Welcome to 2018! Have you made any New Year’s resolutions yet? Once you reach a certain age, and have given up on enough New Year’s resolutions, you may not put much stock in the whole idea of making resolutions at the start of the year. But resolutions (or goals if you prefer) can actually be pretty powerful, if you make them right. Take a look below at my tips on how to Start the Year off Right with a New Year’s Resolution Worksheet!
Start the Year off Right with a New Year’s Resolution Worksheet
I think the problem with most New Year’s resolutions or goals is that they’re either too vague or too huge. Too vague is saying something like “I’m going to lose weight this year!” You could literally succeed at that by losing a single pound. And other resolutions are things that are virtually impossible to complete in a year without a lot of luck, like saying “This is the year I become a YouTube star!” Obviously you could start a YouTube channel and become a star within a span of 12 months, but that’s really not how it happens for most people, setting that resolution up for failure.
From my experience, a better way to make your New Year’s resolution is to make several small resolutions! This year I’m going to make mine based around certain ideas: things that I want to learn, things I already know but want to improve at, things I want to make more time for, places/people I want to visit, activities that I want to continue, habits that I want to stop, and habits that I want to start. Let’s go over each of these ideas to help you figure out what your resolutions are!
I Will Learn…
This section of your New Year’s resolution worksheet is pretty easy. What new thing do you want to learn in the New Year? I suggest that this section be an actual skill (painting, piano playing, etc.) or subject (French, astronomy, etc). Something measurable, so you’ll know at the end of the year if you really improved. If you wanted to learn a trait, like humility, for example, I would put that under the next section.
I Will Improve At…
This improvement section is pretty open. It can be to improve at a skill/subject that you already partly know, or as mentioned, a personality trait.
I Will Make Time For…
Your resolution for this section should either be about a person, pet, or thing. When it comes to people, yourself counts! There’s nothing wrong with setting aside some time each day for yourself for a mental health refresh. Or maybe you haven’t been spending enough time with your significant other, or your friends. Now’s the time to analyze your relationships and see if anyone might enjoy more time with you!
This section could also refer to spending more time on a thing, like a creative project, organizing or business. Maybe you’d like to spend more time on a book you’ve been writing or a blog you’ve been building. Despite how success stories sound in the news, most success doesn’t just happen randomly and suddenly. It’s the result of spending time working hard on something every day.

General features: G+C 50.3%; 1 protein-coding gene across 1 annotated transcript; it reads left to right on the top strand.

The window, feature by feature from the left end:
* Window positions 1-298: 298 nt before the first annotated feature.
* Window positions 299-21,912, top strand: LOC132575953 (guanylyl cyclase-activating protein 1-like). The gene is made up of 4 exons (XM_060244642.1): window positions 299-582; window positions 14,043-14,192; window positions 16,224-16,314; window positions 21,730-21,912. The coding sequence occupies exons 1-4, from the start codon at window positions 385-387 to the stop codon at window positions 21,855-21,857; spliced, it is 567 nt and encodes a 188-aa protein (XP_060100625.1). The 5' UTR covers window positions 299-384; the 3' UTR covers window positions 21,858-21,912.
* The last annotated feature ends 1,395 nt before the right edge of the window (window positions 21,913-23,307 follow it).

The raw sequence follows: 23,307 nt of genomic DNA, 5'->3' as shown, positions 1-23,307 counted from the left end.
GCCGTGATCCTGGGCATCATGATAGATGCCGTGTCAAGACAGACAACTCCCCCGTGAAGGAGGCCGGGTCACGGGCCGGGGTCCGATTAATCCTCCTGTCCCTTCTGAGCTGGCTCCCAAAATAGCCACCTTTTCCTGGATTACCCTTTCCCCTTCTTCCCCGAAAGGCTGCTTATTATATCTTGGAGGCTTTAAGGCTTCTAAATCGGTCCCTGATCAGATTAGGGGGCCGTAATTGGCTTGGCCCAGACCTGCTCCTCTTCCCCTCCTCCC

I Will Visit…
This section should either be about a person or a place. Even if you chat all the time on the phone with your family, there’s still nothing like being face to face in the same room. So see if you can plan a trip to visit them this year, for a holiday or just a fun family weekend! Or maybe you’d love to see the world. This could be the year you finally take your big trip! Start doing research now on how much it’d cost to travel to your destination, and see if you can save up for it in the coming months. It may actually cost less than you think!
I Will Continue…
This part of the worksheet kind of encourages you to brag about yourself as a way to keep you motivated to continue a good habit/action. What good thing have you been doing for the last 12 months? You may write in something like, “I will continue to work on my acrylic painting skills,” or “I will continue to listen more than I speak,” or whatever you were already successfully working on. If you use this New Year’s resolution worksheet for two years in a row, the things you put in under the “learn” or “improve at” section may find their way here the following year.
I Will Stop…
Use this part of your New Year’s resolution worksheet to make note of a bad habit or trait that you have that you’d like to stop. Smoking is an obvious habit to stop, along with nail biting. You may also want to stop a bad trait/action, like interrupting people when they’re speaking. Think about it this way, if you were someone else, what would you tell yourself to stop doing because it was bad/annoying?
I Will Start…
Finally, use this section to right down a good habit you’d like to start. Maybe you want to remember to hold doors open for people. Or maybe you want to eat healthier. What good habit would you be proud to have developed by the end of the year?
Download your worksheet HERE.
Once you’ve completed your New Year’s resolution worksheet, you’ll have 7 manageable and measurable resolutions, setting you up for success (with way less overwhelm) in the new year, whoot!
Do you normally make New Year’s resolutions or goals? I can share mine in an upcoming post if you’d like.
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